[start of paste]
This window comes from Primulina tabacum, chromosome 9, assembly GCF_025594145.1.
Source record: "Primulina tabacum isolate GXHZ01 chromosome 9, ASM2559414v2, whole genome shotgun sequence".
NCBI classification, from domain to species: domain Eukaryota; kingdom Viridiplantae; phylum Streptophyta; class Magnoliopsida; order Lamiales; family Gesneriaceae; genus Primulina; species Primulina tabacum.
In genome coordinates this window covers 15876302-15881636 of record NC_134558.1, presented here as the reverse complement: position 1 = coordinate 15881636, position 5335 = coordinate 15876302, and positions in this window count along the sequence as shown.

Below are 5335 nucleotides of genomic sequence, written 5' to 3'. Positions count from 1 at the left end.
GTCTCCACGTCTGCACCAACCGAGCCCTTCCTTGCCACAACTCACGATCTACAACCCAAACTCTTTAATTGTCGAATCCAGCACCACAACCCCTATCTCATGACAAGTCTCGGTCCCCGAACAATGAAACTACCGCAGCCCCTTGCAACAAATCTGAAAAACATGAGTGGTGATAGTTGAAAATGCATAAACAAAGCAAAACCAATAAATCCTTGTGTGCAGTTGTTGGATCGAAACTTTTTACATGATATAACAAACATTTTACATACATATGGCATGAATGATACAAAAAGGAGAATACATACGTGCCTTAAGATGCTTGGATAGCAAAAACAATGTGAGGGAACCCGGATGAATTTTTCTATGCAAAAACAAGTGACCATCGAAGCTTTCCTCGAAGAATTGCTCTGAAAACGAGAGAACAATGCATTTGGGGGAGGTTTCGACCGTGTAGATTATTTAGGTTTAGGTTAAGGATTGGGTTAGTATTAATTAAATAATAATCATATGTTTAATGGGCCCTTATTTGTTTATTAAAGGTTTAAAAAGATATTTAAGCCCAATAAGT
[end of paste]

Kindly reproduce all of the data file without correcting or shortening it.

This window comes from Primulina tabacum, chromosome 9, assembly GCF_025594145.1.
Source record: "Primulina tabacum isolate GXHZ01 chromosome 9, ASM2559414v2, whole genome shotgun sequence".
NCBI classification, from domain to species: domain Eukaryota; kingdom Viridiplantae; phylum Streptophyta; class Magnoliopsida; order Lamiales; family Gesneriaceae; genus Primulina; species Primulina tabacum.
In genome coordinates this window covers 15876302-15881636 of record NC_134558.1, presented here as the reverse complement: position 1 = coordinate 15881636, position 5335 = coordinate 15876302, and positions in this window count along the sequence as shown.

Below are 5335 nucleotides of genomic sequence, written 5' to 3'. Positions count from 1 at the left end.
GTCTCCACGTCTGCACCAACCGAGCCCTTCCTTGCCACAACTCACGATCTACAACCCAAACTCTTTAATTGTCGAATCCAGCACCACAACCCCTATCTCATGACAAGTCTCGGTCCCCGAACAATGAAACTACCGCAGCCCCTTGCAACAAATCTGAAAAACATGAGTGGTGATAGTTGAAAATGCATAAACAAAGCAAAACCAATAAATCCTTGTGTGCAGTTGTTGGATCGAAACTTTTTACATGATATAACAAACATTTTACATACATATGGCATGAATGATACAAAAAGGAGAATACATACGTGCCTTAAGATGCTTGGATAGCAAAAACAATGTGAGGGAACCCGGATGAATTTTTCTATGCAAAAACAAGTGACCATCGAAGCTTTCCTCGAAGAATTGCTCTGAAAACGAGAGAACAATGCATTTGGGGGAGGTTTCGACCGTGTAGATTATTTAGGTTTAGGTTAAGGATTGGGTTAGTATTAATTAAATAATAATCATATGTTTAATGGGCCCTTATTTGTTTATTAAAGGTTTAAAAAGATATTTAAGCCCAATAAGT